Executioner

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EXECUTIONER. The name given to him who puts criminals to death, according to their sentence; a hangman.
     2. In the United States, executions are so rare that there are no executioners by profession. It is the duty of the sheriff or marshal to perform this office, or to procure a deputy to do it for him.

References in periodicals archive ?
If Madeline stands for the elite classes who, from the perspective of the headsman, actually get to enjoy, her deferral of enjoyment reveals how even the capitalist/aristocrat never achieves what the system of consumption promises.
37) A private execution in the Tower could not forestall violence, as a mob attacked the headsman, and Francis Bacon's justification of the government's actions, published under the royal arms, (38) did little to stem the unrest.
The Revolution, or perhaps more accurately the Enlightenment thought that informed the Revolution, caused many to question the wisdom of retaining hangman or headsman.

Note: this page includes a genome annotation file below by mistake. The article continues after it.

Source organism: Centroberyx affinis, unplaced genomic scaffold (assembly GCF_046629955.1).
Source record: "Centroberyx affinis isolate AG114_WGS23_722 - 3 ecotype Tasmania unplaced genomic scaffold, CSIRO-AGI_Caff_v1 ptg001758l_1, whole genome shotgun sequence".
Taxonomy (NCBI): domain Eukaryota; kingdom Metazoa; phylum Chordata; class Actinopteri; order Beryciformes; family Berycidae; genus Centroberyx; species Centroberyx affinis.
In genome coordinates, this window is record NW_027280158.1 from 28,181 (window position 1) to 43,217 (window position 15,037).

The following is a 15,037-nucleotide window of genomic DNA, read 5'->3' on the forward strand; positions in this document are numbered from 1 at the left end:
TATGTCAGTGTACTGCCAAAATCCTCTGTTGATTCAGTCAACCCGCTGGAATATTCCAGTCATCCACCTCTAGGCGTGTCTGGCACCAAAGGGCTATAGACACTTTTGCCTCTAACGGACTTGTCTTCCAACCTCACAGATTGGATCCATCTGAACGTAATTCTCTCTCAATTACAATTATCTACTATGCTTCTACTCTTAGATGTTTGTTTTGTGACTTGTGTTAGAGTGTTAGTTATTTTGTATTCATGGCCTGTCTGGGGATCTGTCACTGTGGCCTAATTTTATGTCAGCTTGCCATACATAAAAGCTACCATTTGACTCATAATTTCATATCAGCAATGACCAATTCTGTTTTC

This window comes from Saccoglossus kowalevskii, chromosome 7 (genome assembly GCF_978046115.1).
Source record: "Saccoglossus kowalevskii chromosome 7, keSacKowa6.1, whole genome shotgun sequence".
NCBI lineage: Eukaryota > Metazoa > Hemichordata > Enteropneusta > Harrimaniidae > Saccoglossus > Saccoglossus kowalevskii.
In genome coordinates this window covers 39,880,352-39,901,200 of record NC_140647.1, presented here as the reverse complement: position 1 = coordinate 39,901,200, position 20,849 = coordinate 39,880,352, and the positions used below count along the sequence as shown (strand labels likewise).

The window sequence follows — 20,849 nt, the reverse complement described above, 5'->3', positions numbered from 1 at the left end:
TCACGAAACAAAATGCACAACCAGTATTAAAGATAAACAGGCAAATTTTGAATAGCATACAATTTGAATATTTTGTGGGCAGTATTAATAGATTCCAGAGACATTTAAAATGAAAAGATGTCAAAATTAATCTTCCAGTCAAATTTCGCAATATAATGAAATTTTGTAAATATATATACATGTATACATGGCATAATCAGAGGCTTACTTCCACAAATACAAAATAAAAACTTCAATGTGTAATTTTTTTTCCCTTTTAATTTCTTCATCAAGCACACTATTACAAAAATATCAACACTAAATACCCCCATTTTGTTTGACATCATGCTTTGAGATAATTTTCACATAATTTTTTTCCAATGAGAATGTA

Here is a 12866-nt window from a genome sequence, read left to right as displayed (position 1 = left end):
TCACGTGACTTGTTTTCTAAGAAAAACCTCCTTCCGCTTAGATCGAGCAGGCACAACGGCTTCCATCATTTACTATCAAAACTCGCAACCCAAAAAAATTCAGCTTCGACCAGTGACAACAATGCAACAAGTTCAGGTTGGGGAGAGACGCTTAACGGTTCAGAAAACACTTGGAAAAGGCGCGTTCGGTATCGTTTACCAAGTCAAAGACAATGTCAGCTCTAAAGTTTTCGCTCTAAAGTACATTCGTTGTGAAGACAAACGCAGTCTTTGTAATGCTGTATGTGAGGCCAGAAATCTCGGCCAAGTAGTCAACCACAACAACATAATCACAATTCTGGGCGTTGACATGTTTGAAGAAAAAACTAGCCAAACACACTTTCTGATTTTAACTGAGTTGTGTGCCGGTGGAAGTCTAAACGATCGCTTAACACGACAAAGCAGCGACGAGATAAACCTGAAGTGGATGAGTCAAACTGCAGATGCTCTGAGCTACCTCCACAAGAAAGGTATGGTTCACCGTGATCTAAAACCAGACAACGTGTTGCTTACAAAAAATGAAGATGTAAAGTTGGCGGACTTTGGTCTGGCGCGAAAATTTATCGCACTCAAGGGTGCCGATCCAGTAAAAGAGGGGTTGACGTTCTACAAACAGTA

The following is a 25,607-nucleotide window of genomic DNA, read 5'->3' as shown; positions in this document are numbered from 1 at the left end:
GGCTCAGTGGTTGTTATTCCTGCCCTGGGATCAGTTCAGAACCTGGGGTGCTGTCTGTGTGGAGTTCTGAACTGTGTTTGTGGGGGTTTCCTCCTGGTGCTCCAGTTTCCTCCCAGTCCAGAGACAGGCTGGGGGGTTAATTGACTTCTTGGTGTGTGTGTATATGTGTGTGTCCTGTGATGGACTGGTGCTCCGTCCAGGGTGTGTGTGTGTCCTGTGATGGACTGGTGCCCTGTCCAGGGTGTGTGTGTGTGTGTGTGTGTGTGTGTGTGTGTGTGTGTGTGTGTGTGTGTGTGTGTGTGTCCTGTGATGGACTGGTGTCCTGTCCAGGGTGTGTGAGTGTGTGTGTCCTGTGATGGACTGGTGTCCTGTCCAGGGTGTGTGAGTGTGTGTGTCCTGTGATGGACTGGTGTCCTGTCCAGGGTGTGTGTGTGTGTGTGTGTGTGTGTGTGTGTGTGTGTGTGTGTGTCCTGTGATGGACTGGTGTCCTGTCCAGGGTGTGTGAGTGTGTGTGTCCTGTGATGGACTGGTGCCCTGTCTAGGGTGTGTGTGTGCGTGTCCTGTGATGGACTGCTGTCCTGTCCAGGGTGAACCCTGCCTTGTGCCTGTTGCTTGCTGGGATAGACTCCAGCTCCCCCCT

When the headsman hesitated as Ralegh lay there,his head on the block, he called out ``strike man, strike'' -and the deed was done.
Excavations at the site were carried out in 1997, and uncovered the remains of the tryworks, the crew barracks, and the quarters of the senior headsman who managed the station.
Excavations were carried out in 1999 and as at Adventure Bay focused on the crew barracks and the quarters of the senior headsman, with artefacts recovered from shallow accumulations of refuse in and around the buildings (Figure 3).
The vicious face of the Baptist's executioner (lips drawn in, eyes narrowed) persists in the history of Art from the headsman in Cranach's Martyrdom of St Catherine to the vile flogging workmaster at Bridewell Prison in the final engraving of Hogarth's Harlot's Progress.
With the braggart dash and swagger of the so ldiers of fortune amongst whom Deutsch had served, the headsman presents the Baptist's head with exaggerated courtliness to Salome.